Active Antenna for ADS-B

An active antenna is a type of antenna that includes an electronic amplifier to boost the signal it receives. This design contrasts with passive antennas, which do not include any electronic components to enhance the signal.

Active antennas are widely used in scenarios where receiving a strong signal is challenging yet critical.

In this post we discuss how to build an active antenna for ADS-B signal reception using off-the-shelf parts (no soldering required).

Table of Contents

ADS-B Frequency Range

Automatic Dependent Surveillance-Broadcast (ADS-B) primarily operates on the 1090 MHz frequency band. This is referred to as the 1090 Extended Squitter (1090 ES), and it’s the international standard for ADS-B transmissions used by most aircraft, particularly those operating above 18,000 feet.

There is also a secondary frequency used for ADS-B, known as 978 MHz, under the UAT (Universal Access Transceiver) protocol. This is primarily used in the United States for aircraft flying below 18,000 feet. The UAT protocol provides services like traffic information, weather updates, and other flight information, in addition to the ADS-B capabilities.

Antennas for ADS-B

In this post we discussed some of the antenna options for ADS-B. These are passive antennas.

5.5dBi 1090/978 N-Type Female Antenna - 26-inch

A key feature of an active antennas is amplification to boost weak signals it receives. This can be particularly useful in environments where signal strength is poor, such as in remote areas or for frequencies that are difficult to capture reliably.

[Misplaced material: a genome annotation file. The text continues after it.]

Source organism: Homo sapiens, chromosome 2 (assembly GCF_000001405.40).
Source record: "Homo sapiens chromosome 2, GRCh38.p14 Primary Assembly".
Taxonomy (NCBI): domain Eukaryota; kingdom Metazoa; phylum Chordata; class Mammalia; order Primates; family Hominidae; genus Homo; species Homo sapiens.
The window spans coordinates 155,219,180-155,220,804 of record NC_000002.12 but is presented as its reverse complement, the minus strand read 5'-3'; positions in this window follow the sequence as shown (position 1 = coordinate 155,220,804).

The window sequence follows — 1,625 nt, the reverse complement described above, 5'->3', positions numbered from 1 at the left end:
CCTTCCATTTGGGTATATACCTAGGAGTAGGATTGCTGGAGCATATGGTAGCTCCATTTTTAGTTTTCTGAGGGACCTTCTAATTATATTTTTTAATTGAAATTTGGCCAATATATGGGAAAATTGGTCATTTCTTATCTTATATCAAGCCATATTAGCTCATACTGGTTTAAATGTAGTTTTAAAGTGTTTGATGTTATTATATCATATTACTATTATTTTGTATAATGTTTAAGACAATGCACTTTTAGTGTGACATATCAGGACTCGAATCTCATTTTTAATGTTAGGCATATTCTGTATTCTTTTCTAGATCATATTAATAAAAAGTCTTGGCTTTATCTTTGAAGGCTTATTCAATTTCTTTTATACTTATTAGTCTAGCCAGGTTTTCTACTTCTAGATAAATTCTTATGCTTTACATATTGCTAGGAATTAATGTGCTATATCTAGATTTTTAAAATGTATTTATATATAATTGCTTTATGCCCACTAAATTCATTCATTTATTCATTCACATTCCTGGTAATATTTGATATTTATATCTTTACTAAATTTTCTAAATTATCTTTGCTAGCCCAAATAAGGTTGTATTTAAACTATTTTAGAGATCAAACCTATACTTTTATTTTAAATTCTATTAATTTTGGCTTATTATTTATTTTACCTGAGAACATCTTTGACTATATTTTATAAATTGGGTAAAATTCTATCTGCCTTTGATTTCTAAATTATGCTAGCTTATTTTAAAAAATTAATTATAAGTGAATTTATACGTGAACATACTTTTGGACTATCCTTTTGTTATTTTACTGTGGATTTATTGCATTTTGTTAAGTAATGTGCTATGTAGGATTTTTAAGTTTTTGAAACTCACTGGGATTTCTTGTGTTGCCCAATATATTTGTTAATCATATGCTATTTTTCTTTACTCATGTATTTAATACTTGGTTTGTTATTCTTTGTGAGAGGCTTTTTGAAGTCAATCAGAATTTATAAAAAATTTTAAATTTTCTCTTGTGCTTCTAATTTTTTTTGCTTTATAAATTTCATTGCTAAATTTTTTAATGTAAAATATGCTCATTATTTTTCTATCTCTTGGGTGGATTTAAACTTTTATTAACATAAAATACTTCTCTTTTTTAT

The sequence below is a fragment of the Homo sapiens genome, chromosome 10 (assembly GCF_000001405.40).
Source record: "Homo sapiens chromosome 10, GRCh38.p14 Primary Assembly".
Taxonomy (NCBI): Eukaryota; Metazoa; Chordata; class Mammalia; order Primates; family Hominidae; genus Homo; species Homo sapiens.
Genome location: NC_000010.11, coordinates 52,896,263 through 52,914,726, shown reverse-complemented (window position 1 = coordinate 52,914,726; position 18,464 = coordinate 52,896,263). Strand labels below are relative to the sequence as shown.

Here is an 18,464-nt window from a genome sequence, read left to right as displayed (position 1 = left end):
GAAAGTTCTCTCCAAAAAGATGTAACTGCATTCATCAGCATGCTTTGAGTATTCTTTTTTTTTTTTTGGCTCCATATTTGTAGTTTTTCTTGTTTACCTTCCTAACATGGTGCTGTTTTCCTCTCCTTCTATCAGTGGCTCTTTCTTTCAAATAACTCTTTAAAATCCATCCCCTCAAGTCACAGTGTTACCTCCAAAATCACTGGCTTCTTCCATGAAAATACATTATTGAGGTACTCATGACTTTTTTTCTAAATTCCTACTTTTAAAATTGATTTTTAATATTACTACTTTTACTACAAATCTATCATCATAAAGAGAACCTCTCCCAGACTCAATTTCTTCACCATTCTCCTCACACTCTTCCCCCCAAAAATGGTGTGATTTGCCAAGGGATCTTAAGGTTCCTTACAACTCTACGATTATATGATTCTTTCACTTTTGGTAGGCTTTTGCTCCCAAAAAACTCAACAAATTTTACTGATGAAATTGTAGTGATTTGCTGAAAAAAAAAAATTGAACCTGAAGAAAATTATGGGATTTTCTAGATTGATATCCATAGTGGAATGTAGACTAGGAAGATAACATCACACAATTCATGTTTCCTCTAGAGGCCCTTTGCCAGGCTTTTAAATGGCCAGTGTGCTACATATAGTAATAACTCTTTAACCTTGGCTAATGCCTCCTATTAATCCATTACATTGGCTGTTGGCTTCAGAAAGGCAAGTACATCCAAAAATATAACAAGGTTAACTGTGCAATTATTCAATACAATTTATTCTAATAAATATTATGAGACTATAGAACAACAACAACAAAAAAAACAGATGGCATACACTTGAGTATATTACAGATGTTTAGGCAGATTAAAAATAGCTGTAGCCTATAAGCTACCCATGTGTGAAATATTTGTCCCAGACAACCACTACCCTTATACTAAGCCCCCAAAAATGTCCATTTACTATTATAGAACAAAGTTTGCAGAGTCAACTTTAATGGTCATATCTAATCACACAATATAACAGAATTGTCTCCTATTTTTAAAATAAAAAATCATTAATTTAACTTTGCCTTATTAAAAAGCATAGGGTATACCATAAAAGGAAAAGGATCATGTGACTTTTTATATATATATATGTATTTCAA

Since the antenna does not have a built-in amp, we can add one to it.

Here are some options.

Amplifier Options

There are three different Low Noise Amplifier (LNA) options

15 dB Gain @ 1090 MHz

A 15 dB gain amp is used to boost the 1090 MHz ADS-B signal by a factor of 30.

It includes an ADS-B filter that rejects signals outside of this band.

30 dB Gain @ 1090 MHz

A 30 dB gain amp is used to boost the 1090 MHz ADS-B signal by a factor of 1000.

It includes an ADS-B filter that rejects signals outside of this band.

The pros of this high gain amp is that it can amplify signals from very far away. The cons are that it will boost relatively strong signals to a point where it might saturate the ADS-B receiver. Here are tips on optimizing the signal levels into your receiver.

14 dB Gain @ 978 MHz and 1090 MHz

This 14 dB gain amp boosts signals at both (UAT) 978 MHz and 1090 MHz.

It includes a 978 to 1090 MHz bandpass filter that rejects signals outside of this band.

Which Amplifier to use?

It’s very difficult to predict the amount of gain that’s required in any particular environment. As a result you will have to experiment.

If you want to receive signals in the 1090 MHz band only, we recommend going with the 30 dB LNA and some RF attenuators as the signal levels might have to be adjusted. That’s been our experience across a wide range of signal environments.

Power Requirements

Active antennas require a power source to operate the amplifier. This power can be supplied through a separate power cable, via the antenna cable (as in Bias-T power), or through batteries.

The advantage of a Bias T approach is that the noise figure is minimized and the sensitivity is improved to a point where you can see planes that are very far away.

Here are the Bias T options associated with the amps presented above


The picture below shows results when a 30 dB LNA with a Bias T is used. It results in a tripling of the number of aircraft observations.

Improvement in Number of Planes Tracked


Overall, active antennas are valuable for enhancing signal reception in challenging conditions, making them essential tools in both amateur and professional radio communication contexts.

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